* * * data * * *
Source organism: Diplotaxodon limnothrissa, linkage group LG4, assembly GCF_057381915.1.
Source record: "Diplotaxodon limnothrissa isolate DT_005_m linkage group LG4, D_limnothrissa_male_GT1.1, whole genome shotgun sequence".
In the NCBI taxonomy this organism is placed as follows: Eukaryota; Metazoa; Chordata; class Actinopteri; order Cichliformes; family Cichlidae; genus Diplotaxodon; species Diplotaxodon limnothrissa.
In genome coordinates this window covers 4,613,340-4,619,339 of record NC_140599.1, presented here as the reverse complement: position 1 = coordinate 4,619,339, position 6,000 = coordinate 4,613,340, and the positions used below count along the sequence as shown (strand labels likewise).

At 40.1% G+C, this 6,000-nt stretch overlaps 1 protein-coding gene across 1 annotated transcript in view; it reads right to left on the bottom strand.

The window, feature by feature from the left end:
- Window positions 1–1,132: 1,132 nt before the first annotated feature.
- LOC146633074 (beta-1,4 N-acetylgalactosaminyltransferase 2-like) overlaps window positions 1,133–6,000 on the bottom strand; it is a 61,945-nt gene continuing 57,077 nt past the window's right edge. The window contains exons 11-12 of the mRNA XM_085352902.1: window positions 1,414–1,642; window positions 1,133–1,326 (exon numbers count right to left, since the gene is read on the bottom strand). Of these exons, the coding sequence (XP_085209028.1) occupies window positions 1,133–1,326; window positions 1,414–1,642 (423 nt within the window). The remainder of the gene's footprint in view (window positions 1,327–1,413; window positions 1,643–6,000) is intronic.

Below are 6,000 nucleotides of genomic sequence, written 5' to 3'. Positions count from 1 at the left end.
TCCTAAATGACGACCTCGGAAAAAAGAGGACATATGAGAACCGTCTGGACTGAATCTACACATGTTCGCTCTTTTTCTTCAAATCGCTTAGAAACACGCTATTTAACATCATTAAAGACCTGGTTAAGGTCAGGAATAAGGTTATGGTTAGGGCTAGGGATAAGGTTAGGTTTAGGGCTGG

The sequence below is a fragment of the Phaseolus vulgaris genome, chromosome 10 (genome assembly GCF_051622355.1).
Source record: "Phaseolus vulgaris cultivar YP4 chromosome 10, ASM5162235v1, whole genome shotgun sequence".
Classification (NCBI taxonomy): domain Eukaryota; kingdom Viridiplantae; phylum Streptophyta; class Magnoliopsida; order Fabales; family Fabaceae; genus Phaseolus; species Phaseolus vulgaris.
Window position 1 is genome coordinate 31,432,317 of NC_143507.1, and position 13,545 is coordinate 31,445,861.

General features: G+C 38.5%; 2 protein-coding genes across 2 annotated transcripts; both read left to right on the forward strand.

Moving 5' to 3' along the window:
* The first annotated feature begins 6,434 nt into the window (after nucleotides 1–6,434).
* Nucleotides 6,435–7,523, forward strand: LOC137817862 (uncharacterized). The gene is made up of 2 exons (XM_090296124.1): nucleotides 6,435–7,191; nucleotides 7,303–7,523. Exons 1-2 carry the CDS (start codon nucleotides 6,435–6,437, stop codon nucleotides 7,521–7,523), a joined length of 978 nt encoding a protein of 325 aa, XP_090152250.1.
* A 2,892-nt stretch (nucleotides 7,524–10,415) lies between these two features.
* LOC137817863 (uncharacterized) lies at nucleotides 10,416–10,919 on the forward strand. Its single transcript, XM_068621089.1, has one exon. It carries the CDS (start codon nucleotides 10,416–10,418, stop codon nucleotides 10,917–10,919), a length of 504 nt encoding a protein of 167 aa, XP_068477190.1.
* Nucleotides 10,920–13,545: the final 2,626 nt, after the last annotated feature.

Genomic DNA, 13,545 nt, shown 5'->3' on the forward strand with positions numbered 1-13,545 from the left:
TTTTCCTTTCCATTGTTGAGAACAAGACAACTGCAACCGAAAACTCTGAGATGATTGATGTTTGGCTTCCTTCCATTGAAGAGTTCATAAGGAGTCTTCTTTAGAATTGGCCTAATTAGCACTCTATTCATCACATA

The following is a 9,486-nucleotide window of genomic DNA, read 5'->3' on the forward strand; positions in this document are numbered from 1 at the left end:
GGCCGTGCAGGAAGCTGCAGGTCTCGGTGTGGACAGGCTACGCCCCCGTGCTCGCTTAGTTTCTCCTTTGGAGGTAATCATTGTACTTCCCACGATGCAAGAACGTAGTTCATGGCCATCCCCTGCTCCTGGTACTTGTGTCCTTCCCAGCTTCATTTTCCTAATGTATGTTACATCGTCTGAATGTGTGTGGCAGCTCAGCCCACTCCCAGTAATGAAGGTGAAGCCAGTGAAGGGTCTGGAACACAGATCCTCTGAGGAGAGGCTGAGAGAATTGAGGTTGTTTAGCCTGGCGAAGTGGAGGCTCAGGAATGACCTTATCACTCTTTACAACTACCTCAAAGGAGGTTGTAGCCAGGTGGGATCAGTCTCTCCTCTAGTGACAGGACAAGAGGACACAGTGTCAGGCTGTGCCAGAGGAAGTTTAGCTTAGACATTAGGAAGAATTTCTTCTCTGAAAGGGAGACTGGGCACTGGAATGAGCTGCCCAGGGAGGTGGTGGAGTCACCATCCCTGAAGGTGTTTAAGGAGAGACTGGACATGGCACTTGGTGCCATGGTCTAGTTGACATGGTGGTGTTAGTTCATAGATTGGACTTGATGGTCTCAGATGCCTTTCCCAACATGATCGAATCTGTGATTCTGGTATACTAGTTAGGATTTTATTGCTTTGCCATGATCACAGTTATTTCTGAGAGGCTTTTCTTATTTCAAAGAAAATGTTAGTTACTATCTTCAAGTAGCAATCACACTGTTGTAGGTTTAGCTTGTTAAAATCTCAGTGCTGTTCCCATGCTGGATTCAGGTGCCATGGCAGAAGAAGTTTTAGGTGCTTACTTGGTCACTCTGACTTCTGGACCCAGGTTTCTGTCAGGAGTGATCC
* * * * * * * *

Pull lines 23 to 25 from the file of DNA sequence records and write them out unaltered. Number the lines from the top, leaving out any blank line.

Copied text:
TTTTCCTTTCCATTGTTGAGAACAAGACAACTGCAACCGAAAACTCTGAGATGATTGATGTTTGGCTTCCTTCCATTGAAGAGTTCATAAGGAGTCTTCTTTAGAATTGGCCTAATTAGCACTCTATTCATCACATA

The following is a 9,486-nucleotide window of genomic DNA, read 5'->3' on the forward strand; positions in this document are numbered from 1 at the left end:
GGCCGTGCAGGAAGCTGCAGGTCTCGGTGTGGACAGGCTACGCCCCCGTGCTCGCTTAGTTTCTCCTTTGGAGGTAATCATTGTACTTCCCACGATGCAAGAACGTAGTTCATGGCCATCCCCTGCTCCTGGTACTTGTGTCCTTCCCAGCTTCATTTTCCTAATGTATGTTACATCGTCTGAATGTGTGTGGCAGCTCAGCCCACTCCCAGTAATGAAGGTGAAGCCAGTGAAGGGTCTGGAACACAGATCCTCTGAGGAGAGGCTGAGAGAATTGAGGTTGTTTAGCCTGGCGAAGTGGAGGCTCAGGAATGACCTTATCACTCTTTACAACTACCTCAAAGGAGGTTGTAGCCAGGTGGGATCAGTCTCTCCTCTAGTGACAGGACAAGAGGACACAGTGTCAGGCTGTGCCAGAGGAAGTTTAGCTTAGACATTAGGAAGAATTTCTTCTCTGAAAGGGAGACTGGGCACTGGAATGAGCTGCCCAGGGAGGTGGTGGAGTCACCATCCCTGAAGGTGTTTAAGGAGAGACTGGACATGGCACTTGGTGCCATGGTCTAGTTGACATGGTGGTGTTAGTTCATAGATTGGACTTGATGGTCTCAGATGCCTTTCCCAACATGATCGAATCTGTGATTCTGGTATACTAGTTAGGATTTTATTGCTTTGCCATGATCACAGTTATTTCTGAGAGGCTTTTCTTATTTCAAAGAAAATGTTAGTTACTATCTTCAAGTAGCAATCACACTGTTGTAGGTTTAGCTTGTTAAAATCTCAGTGCTGTTCCCATGCTGGATTCAGGTGCCATGGCAGAAGAAGTTTTAGGTGCTTACTTGGTCACTCTGACTTCTGGACCCAGGTTTCTGTCAGGAGTGATCC